I love to spend a good couple of weeks away on holiday, don’t you? I really hope that next year, we’ll be able to do so again. But I’ve noticed something weird happens on a two-week holiday. Annoyingly weird.
Me and the family arrive at our destination, say on a Saturday, and we might take a couple of days to settle in. We explore the surroundings, maybe do some trips, get used to the local area and the weather.
We’re well into the swing of it by Tuesday or Wednesday, talking about how great it is and we’re only halfway through the first week. By the following Saturday, we’ve done loads of new things, work is a distant memory and we still have a whole week left – great!
Then, all of a sudden, the suitcase is getting packed and we’re heading back home. What happened to the second week?
Have you experienced the same weird phenomenon? If you have, you’re not alone. It’s the “Holiday Paradox” and it helps to explain why time seems to speed up as we get older. As we become familiar with our lifestyle and surroundings, we develop routine and the days, weeks, months and years pass by.
The question is – are you in the first or the second ‘week’ of life?
How long do we have left?
With everything that’s happening in the world right now, chances are you’ll have missed a bit of rather mundane news this week – the Office of National Statistics has published its annual tables on national life expectancy. It takes a bit of effort to understand the data, but this is where you can discover the average number of years someone your age can expect to live, based upon gender and country of residence.
For example, if you are aged 65 now and live in the UK, you can expect to live to around 83 if you’re male and 86 if you’re female.
Measure your life in months, not years
I’m going to ask you to try a little exercise here:
- Calculate how many months you can reasonably expect to live
- Then calculate how many months you have lived already.
On my next birthday, I can expect to live another 31.75 years. This sounds ok at first – another three decades ahead of me sounds fine.
But when I convert this to months, it’s 381. And at my next birthday, I will have already lived for 576 months. That doesn’t sound quite so appealing.
It makes you think, doesn’t it? All the indications are that I’m well into my’“2nd week’ of life, but there’s still an awful lot of stuff I’d like to do.
Create your bucket list
It’s important to remember that life is not a rehearsal and if you’ve not done so already, it’s time to dream big and think about what you’d like to experience whilst on this planet.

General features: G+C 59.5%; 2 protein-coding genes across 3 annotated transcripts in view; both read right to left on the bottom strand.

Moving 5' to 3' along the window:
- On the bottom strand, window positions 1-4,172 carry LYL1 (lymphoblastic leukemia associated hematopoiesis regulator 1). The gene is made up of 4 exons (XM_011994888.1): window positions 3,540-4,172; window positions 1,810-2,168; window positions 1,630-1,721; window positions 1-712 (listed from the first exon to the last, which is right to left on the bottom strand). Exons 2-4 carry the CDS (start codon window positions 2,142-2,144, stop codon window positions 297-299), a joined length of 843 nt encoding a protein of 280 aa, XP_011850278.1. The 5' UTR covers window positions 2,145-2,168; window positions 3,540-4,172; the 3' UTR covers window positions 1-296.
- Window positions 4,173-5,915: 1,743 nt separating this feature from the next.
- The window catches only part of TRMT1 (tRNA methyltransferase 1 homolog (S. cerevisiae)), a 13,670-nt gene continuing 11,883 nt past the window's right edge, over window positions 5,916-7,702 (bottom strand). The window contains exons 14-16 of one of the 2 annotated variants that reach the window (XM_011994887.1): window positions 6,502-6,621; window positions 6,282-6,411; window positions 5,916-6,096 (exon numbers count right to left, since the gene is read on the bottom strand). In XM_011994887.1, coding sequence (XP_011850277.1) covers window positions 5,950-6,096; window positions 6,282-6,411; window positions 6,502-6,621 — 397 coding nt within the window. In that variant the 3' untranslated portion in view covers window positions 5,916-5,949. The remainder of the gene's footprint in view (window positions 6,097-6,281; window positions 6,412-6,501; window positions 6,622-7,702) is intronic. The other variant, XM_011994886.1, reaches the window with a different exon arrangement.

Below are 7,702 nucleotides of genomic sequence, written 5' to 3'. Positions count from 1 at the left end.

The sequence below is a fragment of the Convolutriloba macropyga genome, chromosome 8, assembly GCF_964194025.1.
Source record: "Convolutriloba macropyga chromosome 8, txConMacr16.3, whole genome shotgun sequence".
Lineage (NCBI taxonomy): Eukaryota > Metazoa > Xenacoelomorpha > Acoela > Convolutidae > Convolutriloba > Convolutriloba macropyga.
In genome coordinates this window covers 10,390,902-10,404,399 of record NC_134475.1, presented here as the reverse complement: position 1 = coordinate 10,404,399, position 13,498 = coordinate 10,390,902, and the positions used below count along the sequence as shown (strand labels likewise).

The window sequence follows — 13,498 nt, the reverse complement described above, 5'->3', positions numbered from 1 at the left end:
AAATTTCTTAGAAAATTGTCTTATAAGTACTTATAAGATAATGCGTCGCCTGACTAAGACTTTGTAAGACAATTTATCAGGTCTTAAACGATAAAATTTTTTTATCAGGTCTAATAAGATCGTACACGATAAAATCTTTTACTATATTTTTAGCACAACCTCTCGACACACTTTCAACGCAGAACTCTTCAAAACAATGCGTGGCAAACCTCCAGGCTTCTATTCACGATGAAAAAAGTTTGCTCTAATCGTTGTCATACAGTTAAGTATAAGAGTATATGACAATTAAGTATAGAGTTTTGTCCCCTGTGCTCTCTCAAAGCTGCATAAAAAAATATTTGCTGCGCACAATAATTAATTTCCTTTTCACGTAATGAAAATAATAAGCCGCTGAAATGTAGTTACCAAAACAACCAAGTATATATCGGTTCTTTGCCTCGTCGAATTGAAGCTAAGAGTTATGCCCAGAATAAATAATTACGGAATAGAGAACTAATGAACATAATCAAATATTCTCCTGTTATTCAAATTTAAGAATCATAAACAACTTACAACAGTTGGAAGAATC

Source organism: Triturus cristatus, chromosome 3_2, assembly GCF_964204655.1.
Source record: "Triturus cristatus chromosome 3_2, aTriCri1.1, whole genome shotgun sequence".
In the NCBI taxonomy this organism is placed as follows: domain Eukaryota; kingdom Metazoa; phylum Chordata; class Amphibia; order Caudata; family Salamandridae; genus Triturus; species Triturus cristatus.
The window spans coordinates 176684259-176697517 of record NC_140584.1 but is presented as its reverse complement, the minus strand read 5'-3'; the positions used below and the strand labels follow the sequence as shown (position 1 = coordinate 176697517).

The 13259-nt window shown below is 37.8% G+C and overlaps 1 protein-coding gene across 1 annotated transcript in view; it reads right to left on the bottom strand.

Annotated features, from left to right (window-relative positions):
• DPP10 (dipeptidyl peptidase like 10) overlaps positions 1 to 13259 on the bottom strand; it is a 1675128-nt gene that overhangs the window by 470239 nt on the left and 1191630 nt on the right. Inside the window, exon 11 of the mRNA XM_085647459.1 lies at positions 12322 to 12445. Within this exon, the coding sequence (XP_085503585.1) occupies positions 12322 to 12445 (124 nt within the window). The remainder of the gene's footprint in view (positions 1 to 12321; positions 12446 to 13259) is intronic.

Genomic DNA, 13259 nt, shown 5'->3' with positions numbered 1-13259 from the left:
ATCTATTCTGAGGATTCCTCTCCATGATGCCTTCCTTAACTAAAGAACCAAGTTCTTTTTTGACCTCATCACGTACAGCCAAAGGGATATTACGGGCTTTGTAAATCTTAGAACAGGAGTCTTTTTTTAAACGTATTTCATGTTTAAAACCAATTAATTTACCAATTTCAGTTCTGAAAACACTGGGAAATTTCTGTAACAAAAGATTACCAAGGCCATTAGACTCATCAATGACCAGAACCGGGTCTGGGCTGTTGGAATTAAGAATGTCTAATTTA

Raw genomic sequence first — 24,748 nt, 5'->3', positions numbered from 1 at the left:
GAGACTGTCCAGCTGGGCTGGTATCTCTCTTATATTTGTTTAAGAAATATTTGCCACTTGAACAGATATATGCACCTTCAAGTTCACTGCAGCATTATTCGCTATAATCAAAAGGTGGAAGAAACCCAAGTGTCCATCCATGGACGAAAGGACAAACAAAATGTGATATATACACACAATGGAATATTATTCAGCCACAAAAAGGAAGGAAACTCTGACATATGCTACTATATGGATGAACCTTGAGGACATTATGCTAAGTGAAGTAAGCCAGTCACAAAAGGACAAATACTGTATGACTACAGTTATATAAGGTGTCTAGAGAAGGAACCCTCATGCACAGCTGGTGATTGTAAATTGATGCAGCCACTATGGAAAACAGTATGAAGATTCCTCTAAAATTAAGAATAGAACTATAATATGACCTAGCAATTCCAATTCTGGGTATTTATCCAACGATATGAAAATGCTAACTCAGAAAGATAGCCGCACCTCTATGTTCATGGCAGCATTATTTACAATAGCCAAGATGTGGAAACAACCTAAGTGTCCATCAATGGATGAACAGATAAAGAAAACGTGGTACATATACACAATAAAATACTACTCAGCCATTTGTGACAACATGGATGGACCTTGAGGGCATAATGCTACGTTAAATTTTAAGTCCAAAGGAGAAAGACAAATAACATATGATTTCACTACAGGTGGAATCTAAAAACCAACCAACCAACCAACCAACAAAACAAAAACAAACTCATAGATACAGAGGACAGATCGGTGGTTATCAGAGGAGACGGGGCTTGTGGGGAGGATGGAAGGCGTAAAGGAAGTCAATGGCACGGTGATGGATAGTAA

If you sometimes struggle for inspiration, there are plenty of websites and apps to give you ideas. The website “Bucket List Ideas” might be a good start.
Once you have decided on some inspiring goals, write them down or better still, draw or print a picture of them. You can also use apps to help keep you motivated – just search “bucket list” in your mobile device’s app store and loads of options will come up, such as ‘soon’ and ‘squirrel’.
Plan your life and finances
If you complete the tasks above, you’re on the way to creating a life plan. It’s about dreaming of what you’d really like to achieve for you, your loved ones or causes that you care about – and then plot those ideas onto a timeline that’s reasonable based on your age now.
Often, our life goals will have financial implications, which could mean saving up money to give, do or buy something. Or maybe you need to find ways to free up time – such as reducing working hours or retiring a bit earlier.
This is where financial life planning comes in. It matches up what you want to do with your life and overlays the money side of things.
Financial planners and coaches can help with this. The use of lifetime cashflow modelling software can create a visual representation of how well your finances will empower you to live the life you really want.
Create the right balance
Creating financial options in life is a key factor to financial wellbeing, and it’s a question of striking the balance between enjoying life now and planning for your future enjoyment.
A combination of coaching and financial life planning can help achieve this balance and bring some clarity to how and when you might start ticking off that bucket list.